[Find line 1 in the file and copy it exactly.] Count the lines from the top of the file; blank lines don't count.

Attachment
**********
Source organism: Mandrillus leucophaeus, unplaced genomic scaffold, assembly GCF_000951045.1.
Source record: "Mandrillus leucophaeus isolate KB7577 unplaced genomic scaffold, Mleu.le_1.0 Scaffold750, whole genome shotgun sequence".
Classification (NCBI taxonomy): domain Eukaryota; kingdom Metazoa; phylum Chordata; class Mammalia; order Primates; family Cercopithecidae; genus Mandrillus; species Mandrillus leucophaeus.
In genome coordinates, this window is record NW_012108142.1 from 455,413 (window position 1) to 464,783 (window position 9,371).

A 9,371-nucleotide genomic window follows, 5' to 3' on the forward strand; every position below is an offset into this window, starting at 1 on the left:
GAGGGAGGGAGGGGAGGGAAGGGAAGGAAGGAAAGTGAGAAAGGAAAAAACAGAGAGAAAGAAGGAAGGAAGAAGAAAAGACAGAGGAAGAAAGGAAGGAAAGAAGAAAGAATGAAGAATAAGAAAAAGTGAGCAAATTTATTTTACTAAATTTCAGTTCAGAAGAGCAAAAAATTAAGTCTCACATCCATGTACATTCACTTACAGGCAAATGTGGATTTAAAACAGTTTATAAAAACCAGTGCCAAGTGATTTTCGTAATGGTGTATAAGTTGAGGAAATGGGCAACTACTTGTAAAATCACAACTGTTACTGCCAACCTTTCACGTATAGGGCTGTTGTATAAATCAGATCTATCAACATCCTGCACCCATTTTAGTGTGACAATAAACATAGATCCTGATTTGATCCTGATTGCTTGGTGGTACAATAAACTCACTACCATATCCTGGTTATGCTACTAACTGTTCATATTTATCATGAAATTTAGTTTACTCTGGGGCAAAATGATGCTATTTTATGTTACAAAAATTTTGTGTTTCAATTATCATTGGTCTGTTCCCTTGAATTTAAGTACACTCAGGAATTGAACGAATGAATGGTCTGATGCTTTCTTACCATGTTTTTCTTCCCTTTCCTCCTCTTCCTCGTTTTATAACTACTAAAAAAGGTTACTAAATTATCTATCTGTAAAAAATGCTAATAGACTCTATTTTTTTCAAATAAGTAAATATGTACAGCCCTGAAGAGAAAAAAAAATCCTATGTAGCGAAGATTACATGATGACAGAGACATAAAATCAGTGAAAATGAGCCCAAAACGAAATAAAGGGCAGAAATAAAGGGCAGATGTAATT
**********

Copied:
Source organism: Mandrillus leucophaeus, unplaced genomic scaffold, assembly GCF_000951045.1.